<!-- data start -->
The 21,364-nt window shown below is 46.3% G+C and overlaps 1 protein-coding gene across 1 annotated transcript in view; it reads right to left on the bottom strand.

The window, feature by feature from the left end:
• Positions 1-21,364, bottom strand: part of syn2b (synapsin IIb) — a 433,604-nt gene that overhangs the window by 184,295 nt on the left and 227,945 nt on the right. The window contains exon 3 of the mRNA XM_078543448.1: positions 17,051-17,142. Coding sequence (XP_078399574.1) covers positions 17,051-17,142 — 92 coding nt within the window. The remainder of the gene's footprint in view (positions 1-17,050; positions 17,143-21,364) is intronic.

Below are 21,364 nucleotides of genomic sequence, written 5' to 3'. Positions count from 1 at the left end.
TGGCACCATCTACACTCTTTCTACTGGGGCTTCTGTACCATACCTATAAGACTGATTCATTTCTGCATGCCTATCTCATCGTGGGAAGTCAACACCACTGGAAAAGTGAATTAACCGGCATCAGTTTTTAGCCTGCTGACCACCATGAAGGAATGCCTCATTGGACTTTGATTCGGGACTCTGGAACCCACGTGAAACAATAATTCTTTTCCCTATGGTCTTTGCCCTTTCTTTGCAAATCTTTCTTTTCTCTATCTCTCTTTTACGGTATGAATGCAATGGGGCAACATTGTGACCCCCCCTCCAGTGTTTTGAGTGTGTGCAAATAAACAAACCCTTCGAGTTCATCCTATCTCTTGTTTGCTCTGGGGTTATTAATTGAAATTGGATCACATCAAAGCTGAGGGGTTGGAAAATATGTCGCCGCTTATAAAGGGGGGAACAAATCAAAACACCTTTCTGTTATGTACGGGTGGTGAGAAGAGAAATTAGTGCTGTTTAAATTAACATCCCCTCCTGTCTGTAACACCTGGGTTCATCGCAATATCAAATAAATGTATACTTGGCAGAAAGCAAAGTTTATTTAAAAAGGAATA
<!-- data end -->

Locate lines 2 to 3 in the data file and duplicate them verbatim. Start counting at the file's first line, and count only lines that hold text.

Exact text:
The window, feature by feature from the left end:
• Positions 1-21,364, bottom strand: part of syn2b (synapsin IIb) — a 433,604-nt gene that overhangs the window by 184,295 nt on the left and 227,945 nt on the right. The window contains exon 3 of the mRNA XM_078543448.1: positions 17,051-17,142. Coding sequence (XP_078399574.1) covers positions 17,051-17,142 — 92 coding nt within the window. The remainder of the gene's footprint in view (positions 1-17,050; positions 17,143-21,364) is intronic.